The song? Chad & Jeremy's "A Summer Song" from way back in 1964. (It was a very good year for songs, by the way.) So I find it and get sucked in - not just by the memories that the song dredged up, but by the lush orchestration that included strings, brass, and some guitar pickin'. Ah, lovely, I thought.
And as always happens with my ventures into the black hole of YouTube, one song led to another and before I knew it, I'd gotten lost for three hours. I moved from Chad & Jeremy to Sergio Mendes & Brasil 66's version of "Fool on the Hill" and the Fifth Dimension's "Up, Up, and Away" and "One Less Bell to Answer" to assorted Ray Charles, Roy Orbison, and - OK, I'll admit it - Barry Manilow. While, yes, many of these songs were ballads, many weren't. I hit ballads, dance tunes, upbeat, downbeat rock and roll, country, folk, and 60s/70s rock. And while these recordings employed plugged-in guitars, electric keyboards, and drums out the wazoo, at some point, full-on strings and brass moved in to grab me in the gut. And those strings still pull.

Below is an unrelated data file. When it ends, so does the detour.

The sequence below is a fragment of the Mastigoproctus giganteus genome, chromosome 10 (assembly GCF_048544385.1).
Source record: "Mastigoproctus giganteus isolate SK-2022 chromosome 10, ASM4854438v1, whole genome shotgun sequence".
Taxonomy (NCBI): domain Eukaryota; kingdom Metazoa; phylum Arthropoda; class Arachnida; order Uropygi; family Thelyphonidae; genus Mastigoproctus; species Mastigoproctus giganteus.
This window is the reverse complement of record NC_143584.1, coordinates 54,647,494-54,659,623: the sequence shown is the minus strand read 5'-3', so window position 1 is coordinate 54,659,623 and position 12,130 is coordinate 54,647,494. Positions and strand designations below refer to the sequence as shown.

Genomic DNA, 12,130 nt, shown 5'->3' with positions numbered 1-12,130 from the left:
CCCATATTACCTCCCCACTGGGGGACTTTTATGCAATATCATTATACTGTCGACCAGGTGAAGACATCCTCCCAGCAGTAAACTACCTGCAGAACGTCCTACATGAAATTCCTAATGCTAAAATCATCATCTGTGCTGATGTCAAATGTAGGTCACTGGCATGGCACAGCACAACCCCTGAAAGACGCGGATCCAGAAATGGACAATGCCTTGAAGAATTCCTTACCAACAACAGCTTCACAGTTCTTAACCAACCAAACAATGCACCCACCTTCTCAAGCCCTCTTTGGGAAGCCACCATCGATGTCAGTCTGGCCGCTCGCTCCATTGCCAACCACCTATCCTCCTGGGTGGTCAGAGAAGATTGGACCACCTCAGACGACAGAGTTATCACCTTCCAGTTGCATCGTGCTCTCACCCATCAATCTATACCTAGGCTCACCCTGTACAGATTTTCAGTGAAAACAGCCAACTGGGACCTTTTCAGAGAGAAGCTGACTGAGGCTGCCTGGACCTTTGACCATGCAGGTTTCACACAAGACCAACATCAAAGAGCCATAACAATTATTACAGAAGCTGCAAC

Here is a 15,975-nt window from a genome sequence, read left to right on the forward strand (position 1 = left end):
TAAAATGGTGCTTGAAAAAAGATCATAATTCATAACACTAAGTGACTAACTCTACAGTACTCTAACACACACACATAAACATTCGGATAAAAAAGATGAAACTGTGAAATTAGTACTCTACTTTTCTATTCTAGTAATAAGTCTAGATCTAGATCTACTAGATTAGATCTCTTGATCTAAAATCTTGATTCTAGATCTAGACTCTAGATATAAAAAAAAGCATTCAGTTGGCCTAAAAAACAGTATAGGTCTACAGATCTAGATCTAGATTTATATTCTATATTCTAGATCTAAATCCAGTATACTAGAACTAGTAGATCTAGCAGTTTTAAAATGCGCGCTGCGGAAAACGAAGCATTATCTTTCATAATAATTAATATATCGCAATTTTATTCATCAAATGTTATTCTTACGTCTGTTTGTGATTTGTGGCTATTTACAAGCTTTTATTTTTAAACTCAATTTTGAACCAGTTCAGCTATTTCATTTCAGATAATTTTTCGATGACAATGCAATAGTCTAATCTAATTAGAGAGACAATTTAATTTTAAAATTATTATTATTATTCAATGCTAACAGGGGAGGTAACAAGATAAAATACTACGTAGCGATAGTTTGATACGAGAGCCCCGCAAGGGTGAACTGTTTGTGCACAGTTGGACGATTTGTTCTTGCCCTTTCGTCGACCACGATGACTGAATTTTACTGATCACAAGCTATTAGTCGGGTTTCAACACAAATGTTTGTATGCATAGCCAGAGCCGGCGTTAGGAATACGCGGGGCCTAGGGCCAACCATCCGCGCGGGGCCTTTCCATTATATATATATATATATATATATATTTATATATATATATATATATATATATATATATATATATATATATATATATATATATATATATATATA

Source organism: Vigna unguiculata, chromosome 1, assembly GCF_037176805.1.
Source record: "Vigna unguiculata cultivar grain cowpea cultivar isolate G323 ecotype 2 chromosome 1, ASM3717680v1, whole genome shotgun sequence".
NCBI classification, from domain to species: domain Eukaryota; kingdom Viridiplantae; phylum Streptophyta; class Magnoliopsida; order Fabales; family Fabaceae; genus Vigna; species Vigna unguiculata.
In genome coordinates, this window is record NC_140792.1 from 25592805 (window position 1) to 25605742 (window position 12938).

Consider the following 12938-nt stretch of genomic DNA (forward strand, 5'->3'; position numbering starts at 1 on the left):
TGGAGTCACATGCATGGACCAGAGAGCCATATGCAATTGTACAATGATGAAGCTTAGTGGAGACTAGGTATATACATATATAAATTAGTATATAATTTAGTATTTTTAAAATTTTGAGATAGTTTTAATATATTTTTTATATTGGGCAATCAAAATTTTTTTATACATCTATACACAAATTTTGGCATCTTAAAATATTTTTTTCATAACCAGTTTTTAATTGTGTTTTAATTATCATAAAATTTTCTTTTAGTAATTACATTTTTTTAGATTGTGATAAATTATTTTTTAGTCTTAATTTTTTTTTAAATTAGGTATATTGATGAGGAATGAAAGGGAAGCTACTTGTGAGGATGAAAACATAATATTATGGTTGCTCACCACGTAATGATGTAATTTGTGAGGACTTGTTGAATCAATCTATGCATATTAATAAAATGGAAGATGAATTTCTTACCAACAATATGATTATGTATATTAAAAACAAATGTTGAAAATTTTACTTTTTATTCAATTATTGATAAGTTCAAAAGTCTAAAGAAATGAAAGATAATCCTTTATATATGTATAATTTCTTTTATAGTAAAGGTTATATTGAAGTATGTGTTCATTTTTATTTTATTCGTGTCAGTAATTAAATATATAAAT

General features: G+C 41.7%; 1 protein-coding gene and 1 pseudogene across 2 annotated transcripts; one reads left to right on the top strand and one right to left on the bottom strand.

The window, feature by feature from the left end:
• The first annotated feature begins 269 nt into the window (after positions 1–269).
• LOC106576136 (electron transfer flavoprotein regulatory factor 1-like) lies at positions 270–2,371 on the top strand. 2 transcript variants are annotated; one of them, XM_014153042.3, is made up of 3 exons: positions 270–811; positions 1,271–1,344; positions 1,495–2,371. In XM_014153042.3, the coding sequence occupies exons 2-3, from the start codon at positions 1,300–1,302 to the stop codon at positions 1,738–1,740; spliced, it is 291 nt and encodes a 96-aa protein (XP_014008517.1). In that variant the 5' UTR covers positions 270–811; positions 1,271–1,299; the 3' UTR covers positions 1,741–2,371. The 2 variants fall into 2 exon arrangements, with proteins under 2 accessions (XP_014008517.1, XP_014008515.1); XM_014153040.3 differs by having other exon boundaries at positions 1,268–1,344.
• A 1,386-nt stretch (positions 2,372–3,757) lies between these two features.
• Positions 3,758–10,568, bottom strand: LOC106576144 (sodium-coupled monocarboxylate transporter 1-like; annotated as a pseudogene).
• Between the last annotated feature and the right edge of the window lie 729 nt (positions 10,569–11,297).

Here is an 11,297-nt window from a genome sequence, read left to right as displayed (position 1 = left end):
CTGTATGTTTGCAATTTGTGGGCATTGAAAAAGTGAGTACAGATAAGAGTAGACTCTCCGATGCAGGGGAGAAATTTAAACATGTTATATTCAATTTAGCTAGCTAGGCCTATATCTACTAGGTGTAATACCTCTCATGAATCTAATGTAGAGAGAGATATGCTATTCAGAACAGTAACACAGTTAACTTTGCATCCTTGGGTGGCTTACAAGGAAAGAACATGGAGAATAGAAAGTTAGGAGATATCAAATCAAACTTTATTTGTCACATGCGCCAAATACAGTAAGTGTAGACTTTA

Now, I will admit that I don't listen to much new music. Ballads, if there are any, are smarmy and bland (and maybe ballads always are), and the upbeat stuff is all computer-generated thump-thump - perfect for club dancing, but not much for using as my background life-music. Maybe new music does employ more orchestral pieces than I give it credit for, but I'm missing it whenever I tune in.
Yeah, I do sound like an old fogey. But have we totally thrown over real live strings, brass, and woodwinds? Is it a result of computers or format-radio/satellite, something that keeps us in our own genre silos? Who knows? Or maybe I'm stuck in my own geezer-music silo.
Still, those violins really added something to the tunes. And that something seems to be missing now. A world with no strings is less rich. But, hey. "They say that all good things must end someday. Autumn leaves must fall."